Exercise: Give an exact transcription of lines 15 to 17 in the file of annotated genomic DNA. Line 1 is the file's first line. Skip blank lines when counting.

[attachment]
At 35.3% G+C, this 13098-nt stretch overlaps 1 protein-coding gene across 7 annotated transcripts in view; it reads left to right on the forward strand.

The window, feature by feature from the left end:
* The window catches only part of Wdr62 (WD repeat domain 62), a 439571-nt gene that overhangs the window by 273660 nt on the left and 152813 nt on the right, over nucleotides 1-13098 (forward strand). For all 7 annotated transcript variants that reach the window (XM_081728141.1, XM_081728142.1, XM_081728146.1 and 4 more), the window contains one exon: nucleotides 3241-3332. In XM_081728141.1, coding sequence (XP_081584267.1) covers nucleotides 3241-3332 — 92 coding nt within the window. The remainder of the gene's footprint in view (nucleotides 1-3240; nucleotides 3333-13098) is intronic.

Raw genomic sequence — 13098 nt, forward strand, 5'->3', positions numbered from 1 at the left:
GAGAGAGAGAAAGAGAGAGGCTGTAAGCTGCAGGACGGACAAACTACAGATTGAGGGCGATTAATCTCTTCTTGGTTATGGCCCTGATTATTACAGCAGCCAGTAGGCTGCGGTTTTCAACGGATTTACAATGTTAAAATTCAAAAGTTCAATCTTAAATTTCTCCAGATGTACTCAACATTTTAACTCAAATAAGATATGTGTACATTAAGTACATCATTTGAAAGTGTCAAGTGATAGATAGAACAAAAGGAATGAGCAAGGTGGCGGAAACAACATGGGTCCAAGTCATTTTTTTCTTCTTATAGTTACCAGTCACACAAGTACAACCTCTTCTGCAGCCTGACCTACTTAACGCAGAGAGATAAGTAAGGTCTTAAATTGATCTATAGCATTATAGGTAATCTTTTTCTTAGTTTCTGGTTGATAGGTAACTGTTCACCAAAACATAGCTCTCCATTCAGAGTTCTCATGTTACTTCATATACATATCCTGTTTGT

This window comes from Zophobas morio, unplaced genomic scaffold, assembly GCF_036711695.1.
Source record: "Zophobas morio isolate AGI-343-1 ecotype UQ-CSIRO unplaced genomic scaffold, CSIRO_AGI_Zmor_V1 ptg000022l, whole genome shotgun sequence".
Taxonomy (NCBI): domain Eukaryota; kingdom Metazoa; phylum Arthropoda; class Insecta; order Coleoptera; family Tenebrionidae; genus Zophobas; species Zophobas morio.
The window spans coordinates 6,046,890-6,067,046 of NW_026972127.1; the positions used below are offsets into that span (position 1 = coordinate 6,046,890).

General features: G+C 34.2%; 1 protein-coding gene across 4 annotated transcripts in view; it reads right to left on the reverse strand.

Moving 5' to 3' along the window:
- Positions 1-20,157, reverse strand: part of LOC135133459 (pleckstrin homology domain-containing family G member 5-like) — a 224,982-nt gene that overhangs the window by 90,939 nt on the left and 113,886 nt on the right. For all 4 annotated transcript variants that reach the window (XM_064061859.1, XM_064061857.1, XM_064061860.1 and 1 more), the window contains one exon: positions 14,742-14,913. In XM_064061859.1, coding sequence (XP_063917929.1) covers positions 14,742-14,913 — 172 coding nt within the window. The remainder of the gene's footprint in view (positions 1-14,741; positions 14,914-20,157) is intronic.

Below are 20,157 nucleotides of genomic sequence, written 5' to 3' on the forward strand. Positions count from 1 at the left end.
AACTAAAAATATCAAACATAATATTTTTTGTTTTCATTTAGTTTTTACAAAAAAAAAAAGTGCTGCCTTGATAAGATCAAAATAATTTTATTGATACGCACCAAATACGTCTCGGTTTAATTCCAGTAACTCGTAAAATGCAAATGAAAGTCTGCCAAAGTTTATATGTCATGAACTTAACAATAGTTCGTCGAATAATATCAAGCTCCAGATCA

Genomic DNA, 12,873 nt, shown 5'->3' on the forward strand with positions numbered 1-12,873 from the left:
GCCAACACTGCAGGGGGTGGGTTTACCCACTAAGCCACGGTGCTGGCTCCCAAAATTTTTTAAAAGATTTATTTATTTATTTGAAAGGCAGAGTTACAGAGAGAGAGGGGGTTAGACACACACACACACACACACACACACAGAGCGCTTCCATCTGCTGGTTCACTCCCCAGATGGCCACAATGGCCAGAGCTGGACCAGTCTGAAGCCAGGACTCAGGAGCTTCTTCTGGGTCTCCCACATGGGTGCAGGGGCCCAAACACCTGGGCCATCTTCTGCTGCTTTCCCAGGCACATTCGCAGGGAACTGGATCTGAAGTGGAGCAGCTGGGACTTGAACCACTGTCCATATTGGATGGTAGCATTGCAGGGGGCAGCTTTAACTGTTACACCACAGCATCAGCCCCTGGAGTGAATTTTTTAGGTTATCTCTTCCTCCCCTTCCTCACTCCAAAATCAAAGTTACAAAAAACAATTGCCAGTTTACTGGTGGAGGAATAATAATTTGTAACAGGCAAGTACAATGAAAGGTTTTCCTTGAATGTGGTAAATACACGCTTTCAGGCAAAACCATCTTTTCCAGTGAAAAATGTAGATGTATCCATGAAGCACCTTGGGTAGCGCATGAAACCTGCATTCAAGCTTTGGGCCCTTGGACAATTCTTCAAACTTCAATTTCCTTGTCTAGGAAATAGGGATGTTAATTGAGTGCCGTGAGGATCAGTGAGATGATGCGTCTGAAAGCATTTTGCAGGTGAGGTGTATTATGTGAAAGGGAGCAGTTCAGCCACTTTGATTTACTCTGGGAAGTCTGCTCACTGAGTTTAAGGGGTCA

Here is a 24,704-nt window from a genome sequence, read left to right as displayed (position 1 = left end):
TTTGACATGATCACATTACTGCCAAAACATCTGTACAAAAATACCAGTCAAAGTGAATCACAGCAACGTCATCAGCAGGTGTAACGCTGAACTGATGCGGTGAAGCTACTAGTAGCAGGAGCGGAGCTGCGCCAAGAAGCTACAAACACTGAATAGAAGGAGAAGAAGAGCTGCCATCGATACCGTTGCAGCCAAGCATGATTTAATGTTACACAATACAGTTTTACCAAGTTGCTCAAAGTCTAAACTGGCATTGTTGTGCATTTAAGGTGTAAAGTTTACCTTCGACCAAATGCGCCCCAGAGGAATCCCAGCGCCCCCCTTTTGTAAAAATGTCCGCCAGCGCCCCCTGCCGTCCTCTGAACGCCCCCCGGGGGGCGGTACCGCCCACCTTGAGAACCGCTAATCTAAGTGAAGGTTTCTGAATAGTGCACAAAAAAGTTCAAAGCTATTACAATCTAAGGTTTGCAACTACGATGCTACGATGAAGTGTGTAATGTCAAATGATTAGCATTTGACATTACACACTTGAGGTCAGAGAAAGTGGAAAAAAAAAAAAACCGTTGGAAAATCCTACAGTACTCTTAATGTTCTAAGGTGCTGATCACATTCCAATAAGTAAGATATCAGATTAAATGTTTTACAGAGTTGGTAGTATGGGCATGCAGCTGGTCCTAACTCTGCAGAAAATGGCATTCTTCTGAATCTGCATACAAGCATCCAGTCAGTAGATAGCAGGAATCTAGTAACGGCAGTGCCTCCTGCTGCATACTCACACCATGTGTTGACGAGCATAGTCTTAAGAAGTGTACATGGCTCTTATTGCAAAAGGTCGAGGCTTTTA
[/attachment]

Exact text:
Genomic DNA, 12,873 nt, shown 5'->3' on the forward strand with positions numbered 1-12,873 from the left:
GCCAACACTGCAGGGGGTGGGTTTACCCACTAAGCCACGGTGCTGGCTCCCAAAATTTTTTAAAAGATTTATTTATTTATTTGAAAGGCAGAGTTACAGAGAGAGAGGGGGTTAGACACACACACACACACACACACACACAGAGCGCTTCCATCTGCTGGTTCACTCCCCAGATGGCCACAATGGCCAGAGCTGGACCAGTCTGAAGCCAGGACTCAGGAGCTTCTTCTGGGTCTCCCACATGGGTGCAGGGGCCCAAACACCTGGGCCATCTTCTGCTGCTTTCCCAGGCACATTCGCAGGGAACTGGATCTGAAGTGGAGCAGCTGGGACTTGAACCACTGTCCATATTGGATGGTAGCATTGCAGGGGGCAGCTTTAACTGTTACACCACAGCATCAGCCCCTGGAGTGAATTTTTTAGGTTATCTCTTCCTCCCCTTCCTCACTCCAAAATCAAAGTTACAAAAAACAATTGCCAGTTTACTGGTGGAGGAATAATAATTTGTAACAGGCAAGTACAATGAAAGGTTTTCCTTGAATGTGGTAAATACACGCTTTCAGGCAAAACCATCTTTTCCAGTGAAAAATGTAGATGTATCCATGAAGCACCTTGGGTAGCGCATGAAACCTGCATTCAAGCTTTGGGCCCTTGGACAATTCTTCAAACTTCAATTTCCTTGTCTAGGAAATAGGGATGTTAATTGAGTGCCGTGAGGATCAGTGAGATGATGCGTCTGAAAGCATTTTGCAGGTGAGGTGTATTATGTGAAAGGGAGCAGTTCAGCCACTTTGATTTACTCTGGGAAGTCTGCTCACTGAGTTTAAGGGGTCA

Here is a 24,704-nt window from a genome sequence, read left to right as displayed (position 1 = left end):